Oil majors Chevron Corp. (NYSE: CVX) and Occidental Petroleum Corp. (NYSE: OXY) are taking a minority stake in a Canadian start-up that has developed technologies to suck CO₂ directly from the atmosphere and use it to make synthetic fuel.

The deal marks the first significant investment by energy groups into the technology, known as direct air capture, which pulls CO₂ from the atmosphere by using chemicals and fans.

Carbon Engineering, a Bill Gates-backed start-up based in Squamish, British Columbia, said the new investment was part of a $60 million fundraising round that would help it design and build commercial-scale plants. The company has not disclosed its valuation.

The investment comes at a time when the oil and gas industry is racing to find ways to reduce carbon emissions while also maintaining its core business model, producing and selling fuel. Part of the answer could be “negative emissions,” which refers to a range of technologies that reduce the level of CO₂ in the air.

“Negative emissions are increasingly essential in the various scenarios for how we address climate change,” said Steve Oldham, CEO of Carbon Engineering. “It’s infeasible that we all stop using fossil fuels overnight.”

Unlike more traditional methods of carbon capture, which rely on pulling CO₂ out of a smokestack or from close to the source of emissions in an industrial process, direct air capture sucks CO₂ from the air.

The process has long been thought to be too expensive to be deployed on a large scale, but a paper published last year in scientific journal Joule using data from Carbon Engineering’s pilot plant suggested it could cost as little as $100 a tonne of CO₂ extracted.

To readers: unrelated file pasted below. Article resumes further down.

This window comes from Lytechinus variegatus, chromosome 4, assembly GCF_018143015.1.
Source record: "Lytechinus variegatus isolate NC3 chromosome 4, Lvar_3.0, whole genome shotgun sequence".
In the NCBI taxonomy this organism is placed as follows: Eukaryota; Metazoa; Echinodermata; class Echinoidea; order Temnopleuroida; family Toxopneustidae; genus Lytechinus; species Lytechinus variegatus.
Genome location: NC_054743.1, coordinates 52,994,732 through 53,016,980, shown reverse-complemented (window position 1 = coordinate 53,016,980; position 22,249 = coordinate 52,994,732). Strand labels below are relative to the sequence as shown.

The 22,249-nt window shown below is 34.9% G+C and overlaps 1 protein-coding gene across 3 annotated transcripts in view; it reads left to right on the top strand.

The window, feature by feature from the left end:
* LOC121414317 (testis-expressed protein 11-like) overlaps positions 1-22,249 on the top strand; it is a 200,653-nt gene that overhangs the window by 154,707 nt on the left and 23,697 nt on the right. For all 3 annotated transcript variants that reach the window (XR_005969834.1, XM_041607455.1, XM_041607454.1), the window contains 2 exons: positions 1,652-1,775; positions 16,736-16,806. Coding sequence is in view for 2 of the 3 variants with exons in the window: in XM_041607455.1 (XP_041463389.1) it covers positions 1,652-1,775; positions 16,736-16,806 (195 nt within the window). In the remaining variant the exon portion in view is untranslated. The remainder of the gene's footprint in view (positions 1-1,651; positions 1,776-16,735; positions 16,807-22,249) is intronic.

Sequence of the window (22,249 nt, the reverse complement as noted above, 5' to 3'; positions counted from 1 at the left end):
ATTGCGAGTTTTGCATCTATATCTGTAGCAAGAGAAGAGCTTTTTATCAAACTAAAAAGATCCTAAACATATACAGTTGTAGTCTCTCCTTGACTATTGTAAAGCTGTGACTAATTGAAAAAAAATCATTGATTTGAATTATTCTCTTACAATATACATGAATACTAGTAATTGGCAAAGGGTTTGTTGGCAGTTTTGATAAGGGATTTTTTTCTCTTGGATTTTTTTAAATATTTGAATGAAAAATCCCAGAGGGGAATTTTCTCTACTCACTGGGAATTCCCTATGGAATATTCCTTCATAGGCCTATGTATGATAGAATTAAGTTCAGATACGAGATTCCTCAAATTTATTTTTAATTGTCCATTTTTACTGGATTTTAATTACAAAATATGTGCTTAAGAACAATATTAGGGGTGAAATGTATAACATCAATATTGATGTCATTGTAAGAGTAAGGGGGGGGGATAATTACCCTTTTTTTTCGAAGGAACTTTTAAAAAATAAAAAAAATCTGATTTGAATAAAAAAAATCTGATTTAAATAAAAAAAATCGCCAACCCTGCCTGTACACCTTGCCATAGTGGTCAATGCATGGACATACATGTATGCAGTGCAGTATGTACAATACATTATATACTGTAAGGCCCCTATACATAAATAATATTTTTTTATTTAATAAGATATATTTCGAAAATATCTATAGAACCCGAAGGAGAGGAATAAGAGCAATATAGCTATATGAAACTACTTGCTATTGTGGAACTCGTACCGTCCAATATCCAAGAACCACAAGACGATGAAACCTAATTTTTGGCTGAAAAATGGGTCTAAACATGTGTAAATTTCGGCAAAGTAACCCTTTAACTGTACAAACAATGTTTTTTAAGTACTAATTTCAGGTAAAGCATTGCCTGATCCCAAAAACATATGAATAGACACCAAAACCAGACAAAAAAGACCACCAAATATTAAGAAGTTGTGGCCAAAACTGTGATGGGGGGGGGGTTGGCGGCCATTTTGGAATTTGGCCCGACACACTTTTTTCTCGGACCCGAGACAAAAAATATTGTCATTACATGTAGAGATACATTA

Carbon Engineering also uses CO₂ to produce synthetic fuels that can substitute for gasoline, jet fuel or marine fuel and be used in the same engines without modification, according to the company.

Even though these fuels produce CO₂ when burnt, they are considered low-carbon fuels because they are made using CO₂ that came from the atmosphere in the first place.

The investment in Carbon Engineering is only the second public deal made by Chevron’s Future Energy Fund, following its investment last year in ChargePoint, an electric vehicle charging company.

“We are interested in looking at innovations around carbon capture,” said Barbara Burger, head of Chevron Technology Ventures. The fact that Carbon Engineering uses CO₂ to make synthetic fuels is an area of particular importance, she added, pointing to Chevron’s significant downstream business.

Occidental said it was particularly interested in exploring atmospheric carbon extraction to complement its EOR operations, which inject CO₂ into old wells to maximize their production.